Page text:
This is a story about two pictures.
The first is a photograph of the supermodel Gisele. Taken by the photographer Steven Meisel, it appeared in Vogue in 2000. Gisele is in a clingy white gown, posing in a studio against a seamless gray backdrop. Her skin is golden and gleaming. Her hair is windblown, as if she's been surprised by a breeze from an open window just out of view. Her hands, her eyes, the curve of her back everything is graceful and expressive. She's mesmerizing.
I was fourteen years old when I saw that picture. It was the first time I'd ever leafed through a copy of Vogue. I'd never cared about any fashion magazine; I'd looked at that one only because a man I'll call The Scout had handed me a copy. He was working for a major modeling agency let's just call it The Agency in New York. His job was to troll the back roads of America, visiting junior high schools and suburban malls, in a ceaseless quest for the next top model.
I had never met anyone like The Scout before. He was urbane and kind, smooth-talking yet sincere. I was dazzled by his shirt. Tailored to perfection, it was probably more expensive than my entire wardrobe. When he opened Vogue to Gisele's picture, he knew exactly what he was doing. He was planting a fantasy. In the few seconds it took me to absorb all of Gisele's beauty and allure, I'd constructed a new idea of female perfection. It was Gisele.
That's when the Scout said, "This could be you."
And even though I was only fourteen and weighed sixty pounds more than Gisele and had all the sophistication of a girl from Clinton, Mississippi, population twenty-threethousand, I believed The Scout.
The second photograph is from 2007. It shows the naked back of a curvy woman, her dark hair curling into tendrils at the nape of her neck. Her body is half draped in rich red fabric. She's gazing off into the distance, lit from the side in a soft northern light. She looks like a Greek goddess or an Old Master painting a Vermeer, a Titian. There's an eye-catching weightiness to her. As she leans slightly to her right, two modest folds of flesh collect at her waist. (If you were a snarky sort, you might call this lush abundance "back fat.") The picture was taken by photographer Ruven Afanador for the Breast Cancer Research Foundation. It was a public service ad, designed to look timeless but also of the moment. The objective was to show beauty and strength, to offer hope of a healthy future for all women. It ran in every major women's magazine, from Vogue to O to Bon Appétit to Prevention. The woman in that photograph is me.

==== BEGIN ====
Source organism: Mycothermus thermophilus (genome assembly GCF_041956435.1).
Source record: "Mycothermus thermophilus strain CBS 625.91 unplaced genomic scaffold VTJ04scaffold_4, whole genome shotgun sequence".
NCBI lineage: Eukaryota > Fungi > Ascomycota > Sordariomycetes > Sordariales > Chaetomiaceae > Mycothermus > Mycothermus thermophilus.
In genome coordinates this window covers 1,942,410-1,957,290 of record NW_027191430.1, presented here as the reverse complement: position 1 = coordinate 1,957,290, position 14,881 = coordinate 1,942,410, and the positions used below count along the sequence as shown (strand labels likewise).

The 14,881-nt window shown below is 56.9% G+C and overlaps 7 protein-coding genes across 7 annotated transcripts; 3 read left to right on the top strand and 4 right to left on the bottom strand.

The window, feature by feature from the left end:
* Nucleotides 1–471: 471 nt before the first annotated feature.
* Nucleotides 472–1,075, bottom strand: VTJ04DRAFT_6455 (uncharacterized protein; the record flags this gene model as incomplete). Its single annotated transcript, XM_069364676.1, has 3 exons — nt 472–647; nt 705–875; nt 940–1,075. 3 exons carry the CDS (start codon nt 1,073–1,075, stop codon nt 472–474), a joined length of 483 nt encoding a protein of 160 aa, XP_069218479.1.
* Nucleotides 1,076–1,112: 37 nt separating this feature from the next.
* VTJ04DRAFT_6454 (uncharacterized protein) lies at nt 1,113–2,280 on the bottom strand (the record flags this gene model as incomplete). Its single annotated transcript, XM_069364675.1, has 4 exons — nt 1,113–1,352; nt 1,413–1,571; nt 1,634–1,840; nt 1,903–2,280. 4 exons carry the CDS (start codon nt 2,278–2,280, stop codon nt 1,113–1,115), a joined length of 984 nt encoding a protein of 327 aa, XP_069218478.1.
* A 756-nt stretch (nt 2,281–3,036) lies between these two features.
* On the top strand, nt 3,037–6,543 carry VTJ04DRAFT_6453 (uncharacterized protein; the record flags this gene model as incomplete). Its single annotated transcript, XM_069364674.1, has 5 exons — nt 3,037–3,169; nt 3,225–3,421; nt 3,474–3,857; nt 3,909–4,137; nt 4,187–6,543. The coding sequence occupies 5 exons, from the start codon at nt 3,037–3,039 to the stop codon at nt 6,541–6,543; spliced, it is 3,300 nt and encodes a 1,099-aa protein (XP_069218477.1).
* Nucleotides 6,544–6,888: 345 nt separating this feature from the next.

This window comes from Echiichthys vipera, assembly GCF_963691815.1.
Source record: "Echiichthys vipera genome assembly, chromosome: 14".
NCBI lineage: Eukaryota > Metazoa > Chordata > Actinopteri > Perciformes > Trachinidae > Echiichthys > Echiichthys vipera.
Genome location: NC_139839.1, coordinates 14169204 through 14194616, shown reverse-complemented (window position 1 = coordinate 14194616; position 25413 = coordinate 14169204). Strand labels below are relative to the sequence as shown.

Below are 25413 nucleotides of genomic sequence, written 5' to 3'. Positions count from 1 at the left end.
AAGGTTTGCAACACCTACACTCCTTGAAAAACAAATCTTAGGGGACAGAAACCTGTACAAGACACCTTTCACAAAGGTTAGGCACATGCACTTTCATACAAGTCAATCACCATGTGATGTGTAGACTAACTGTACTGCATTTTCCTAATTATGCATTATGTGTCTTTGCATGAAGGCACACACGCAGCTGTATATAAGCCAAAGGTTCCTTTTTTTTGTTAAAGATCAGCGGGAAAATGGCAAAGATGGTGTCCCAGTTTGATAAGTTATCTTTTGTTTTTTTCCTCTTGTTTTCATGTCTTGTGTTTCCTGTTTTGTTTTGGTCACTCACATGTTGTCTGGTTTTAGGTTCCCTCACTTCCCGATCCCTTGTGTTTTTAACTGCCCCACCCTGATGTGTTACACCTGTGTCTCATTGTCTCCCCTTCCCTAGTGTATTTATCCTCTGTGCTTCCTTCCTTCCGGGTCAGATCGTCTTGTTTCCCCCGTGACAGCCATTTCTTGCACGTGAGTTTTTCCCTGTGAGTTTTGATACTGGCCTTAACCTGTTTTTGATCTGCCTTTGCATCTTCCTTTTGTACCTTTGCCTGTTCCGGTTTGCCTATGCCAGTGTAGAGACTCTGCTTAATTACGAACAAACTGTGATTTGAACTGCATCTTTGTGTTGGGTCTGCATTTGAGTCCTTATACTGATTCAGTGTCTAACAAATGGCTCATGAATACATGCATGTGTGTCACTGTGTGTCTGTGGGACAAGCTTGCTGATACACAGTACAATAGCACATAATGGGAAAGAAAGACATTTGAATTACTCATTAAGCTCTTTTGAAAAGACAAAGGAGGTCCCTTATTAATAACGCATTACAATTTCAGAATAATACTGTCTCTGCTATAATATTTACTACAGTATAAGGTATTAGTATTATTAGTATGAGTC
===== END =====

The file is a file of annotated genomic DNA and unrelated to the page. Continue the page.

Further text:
Hungry is the story of how I got from the first photograph to the second.
A straight line may well be the shortest distance between two points, but for me, the journey from the first picture to the second crossed continents and set the numbers on my bathroom scale spinning backward and then forward like a time-lapse sequence in a 1930s black-and-white melodrama. The interim was a time of triumphs and humiliations, a jagged line of drastic weight loss and brushes with fame and success and failure and emaciation and eating disorders, until I finally said: Enough.
I started to eat. I stopped churning mindless circles on an elliptical cross-trainer for seven or eight hours a day, my arms and legs jerking like a marionette's. I stopped obsessing about chewing a single stick of sugar-free gum. I got heavier. I put on pounds by the dozen and leap frogged dress sizes from 00 to 12. But I honestly didn't mind the weight gain and the loss of my matchstick limbs. I made a choice to stop starving.
Here's the strange part: Call it crazy or ironic or simply perfect justice, but when I stopped starving myself, my career took off. That was when I shot five international editions of Vogue and the covers of international editions of Harper's Bazaar and Elle. That was when I starred in Dolce & Gabbana's ad campaign. That was when I worked the runway as the final model in Jean Paul Gaultier's prêt-à-porter show in a gauzy, breathtaking, form-fitting fairy-tale dress covered in an explosion of tissue-paper-thin silk flowers. That was when I appeared on The Oprah Winfrey Show. That was when I became the highest-paid plus-size model in America. That was when I became a favorite model of the man who took that amazing picture of Gisele in 2000: the great Steven Meisel. And I did it all at the weight my body wanted to be.
I was hardly alone in my descent into weight obsession and madness. Five to ten million Americans have eating disorders. A 2005 study found that over half of all teenage girls and nearly a third of teenage boys use unhealthy methods to try to be thin, such as skipping meals, fasting, smoking cigarettes for the express purpose of losing weight, vomiting, and taking laxatives. Even women without clinical disorders spend a heartbreaking amount of time obsessing about their weight, hating their bodies, and thinking that if they were only thinner, their lives would be richer, fuller, happier.
I'm the embodiment of the truth that it doesn't have to be that way. You can learn to love the size you're supposed to be. I had to lose seventy pounds (along with lumps of hair, muscle mass, the ability to concentrate, and any sense of joy) before finding my sanity. I regained the weight and, in the process, became an infinitely more successful model. My self-acceptance led to a return of the intellectual curiosity I'd had as a child, before I got on the weight-loss express. It led to a better career. It led to romance. I'm proof that life doesn't have to wait until you're skinny.Copyright © 2009 by Crystal Renn